brown dachshund with long pink tongue

Dachshunds are some of the most popular dogs in the world. Their fun-loving and playful nature makes them great family pets and companions, despite their independent streak. If you’re thinking about buying one, it’s a good idea to know about any health issues they may have and the life expectancy of Dachshunds. Being prepared to deal with Dachshund health problems will help you ensure that your dog will be able to live a full, long life. 

1. Intervertebral disc disease or IVDD

Dachshunds are built with long, low bodies and short legs. While this iconic silhouette has become the Dachshund’s calling card, it leaves them vulnerable to a number of musculoskeletal conditions. The most common one is called intervertebral disc disease or IVDD. 

IVDD happens when one of the discs between the vertebrae in your Dachshund’s spinal column begins to deteriorate. This deterioration can cause the disc to rupture when the dog’s spine is exposed to a large shock, such as when jumping up and down from furniture. The rupture can cause pain, paralysis, and an inability to urinate. IVDD is a serious emergency, and sadly, one in four Dachshunds will experience it at some point in their life.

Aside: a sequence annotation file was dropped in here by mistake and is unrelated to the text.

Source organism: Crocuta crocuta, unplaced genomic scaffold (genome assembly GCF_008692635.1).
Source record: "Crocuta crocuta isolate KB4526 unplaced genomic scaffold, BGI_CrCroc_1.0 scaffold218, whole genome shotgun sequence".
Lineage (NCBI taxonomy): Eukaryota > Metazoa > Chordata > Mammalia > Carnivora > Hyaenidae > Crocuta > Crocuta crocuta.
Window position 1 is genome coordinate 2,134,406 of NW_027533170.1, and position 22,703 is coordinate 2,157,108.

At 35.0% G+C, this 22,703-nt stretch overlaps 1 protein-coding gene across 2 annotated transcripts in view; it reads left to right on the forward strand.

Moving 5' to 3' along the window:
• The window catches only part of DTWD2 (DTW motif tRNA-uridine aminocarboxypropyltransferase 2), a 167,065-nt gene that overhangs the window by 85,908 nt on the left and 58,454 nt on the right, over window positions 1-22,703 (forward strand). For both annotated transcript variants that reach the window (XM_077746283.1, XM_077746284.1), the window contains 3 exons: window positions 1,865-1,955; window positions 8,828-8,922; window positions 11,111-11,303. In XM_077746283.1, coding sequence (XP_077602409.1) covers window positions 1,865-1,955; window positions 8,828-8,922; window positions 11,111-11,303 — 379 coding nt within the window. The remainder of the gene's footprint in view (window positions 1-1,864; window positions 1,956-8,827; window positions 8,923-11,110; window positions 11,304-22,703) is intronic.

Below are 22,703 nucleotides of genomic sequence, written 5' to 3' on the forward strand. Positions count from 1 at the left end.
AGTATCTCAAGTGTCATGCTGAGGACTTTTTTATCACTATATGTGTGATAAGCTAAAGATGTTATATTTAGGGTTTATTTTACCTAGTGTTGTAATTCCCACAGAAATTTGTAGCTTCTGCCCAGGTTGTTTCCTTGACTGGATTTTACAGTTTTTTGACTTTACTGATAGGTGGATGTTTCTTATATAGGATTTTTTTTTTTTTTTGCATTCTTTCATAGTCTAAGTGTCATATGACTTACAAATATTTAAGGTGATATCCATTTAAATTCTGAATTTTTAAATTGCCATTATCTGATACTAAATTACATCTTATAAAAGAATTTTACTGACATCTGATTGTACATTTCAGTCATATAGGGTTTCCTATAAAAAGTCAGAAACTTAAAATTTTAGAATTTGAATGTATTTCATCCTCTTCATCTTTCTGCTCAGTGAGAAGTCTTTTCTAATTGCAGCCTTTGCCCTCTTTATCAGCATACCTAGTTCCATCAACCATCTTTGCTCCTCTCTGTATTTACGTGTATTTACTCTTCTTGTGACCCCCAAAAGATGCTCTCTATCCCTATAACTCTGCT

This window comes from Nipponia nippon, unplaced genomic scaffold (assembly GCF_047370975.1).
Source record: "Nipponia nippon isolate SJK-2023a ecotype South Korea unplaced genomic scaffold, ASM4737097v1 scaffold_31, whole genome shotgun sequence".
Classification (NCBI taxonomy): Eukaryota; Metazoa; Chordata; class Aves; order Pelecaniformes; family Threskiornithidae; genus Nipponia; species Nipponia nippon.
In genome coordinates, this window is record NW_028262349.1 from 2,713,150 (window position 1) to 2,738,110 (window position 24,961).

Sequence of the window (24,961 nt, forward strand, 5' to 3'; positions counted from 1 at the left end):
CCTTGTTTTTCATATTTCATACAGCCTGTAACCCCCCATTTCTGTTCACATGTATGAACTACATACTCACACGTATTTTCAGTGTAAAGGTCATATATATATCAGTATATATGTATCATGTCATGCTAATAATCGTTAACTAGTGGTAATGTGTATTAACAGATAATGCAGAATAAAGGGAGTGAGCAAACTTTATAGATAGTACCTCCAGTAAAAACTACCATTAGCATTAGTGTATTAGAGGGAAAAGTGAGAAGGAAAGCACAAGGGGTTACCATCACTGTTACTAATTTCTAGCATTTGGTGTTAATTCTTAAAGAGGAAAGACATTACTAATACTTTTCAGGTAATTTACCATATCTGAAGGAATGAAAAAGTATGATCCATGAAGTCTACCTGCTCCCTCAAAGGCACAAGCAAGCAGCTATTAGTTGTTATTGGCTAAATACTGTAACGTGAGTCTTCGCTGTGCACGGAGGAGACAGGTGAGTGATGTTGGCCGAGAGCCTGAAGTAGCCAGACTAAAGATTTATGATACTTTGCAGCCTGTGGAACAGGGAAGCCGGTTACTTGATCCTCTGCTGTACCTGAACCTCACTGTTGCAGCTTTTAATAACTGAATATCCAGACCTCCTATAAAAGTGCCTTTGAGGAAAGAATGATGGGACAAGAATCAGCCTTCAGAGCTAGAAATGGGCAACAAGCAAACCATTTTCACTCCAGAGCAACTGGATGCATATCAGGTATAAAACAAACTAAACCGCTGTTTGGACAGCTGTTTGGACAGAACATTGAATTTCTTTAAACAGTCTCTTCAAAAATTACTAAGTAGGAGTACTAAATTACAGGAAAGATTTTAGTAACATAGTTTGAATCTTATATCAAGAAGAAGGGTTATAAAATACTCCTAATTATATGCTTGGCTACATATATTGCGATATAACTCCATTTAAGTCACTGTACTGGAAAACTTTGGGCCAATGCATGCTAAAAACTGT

If you notice that your Dachshund is shying away when receiving pets, not eating, or is having difficulty walking, contact your veterinarian for further advice. 

2. Hip dysplasia 

Hip dysplasia or canine hip dysplasia happens when a dog’s hip joint is not formed correctly. This can cause the ball and socket of the joint to rub together painfully, causing joint instability. After some time, it can cause the cartilage in the joint to break down, causing chronic pain and lameness.

A Dachshund with hip dysplasia may have trouble standing, walking, jumping, and other physical activities. While canine hip dysplasia is commonly thought to happen in bigger, heavier dogs, it can manifest in smaller breeds like the Dachshund. If your dog has trouble walking, suddenly loses interest in play, or has joint looseness, you should ask your veterinarian about the possibility of hip dysplasia. 

3. Obesity

Like most other dog breeds, Dachshunds love food, but since they’re a smaller breed they shouldn’t gain too much weight. Obesity is a problem for Dachshunds since it also puts pressure on their back and spine. This can cause IVDD to happen with Dachshunds who jump to and from furniture or stairs. 

The best way to manage your Dachshund’s weight is to stick to a regular feeding schedule and ensure that the dog gets the appropriate amount of exercise. Regular weighing of your Dachshund will help to spot any sudden weight gain, which may indicate other health problems such as hypothyroidism. 

Dachshunds typically live around 12 to 16 years, so chronic health problems in their younger years can put a damper on their quality of life for a long time. Knowing the signs of these common health issues will help your Dachshund live their best life with you for as long as possible. 

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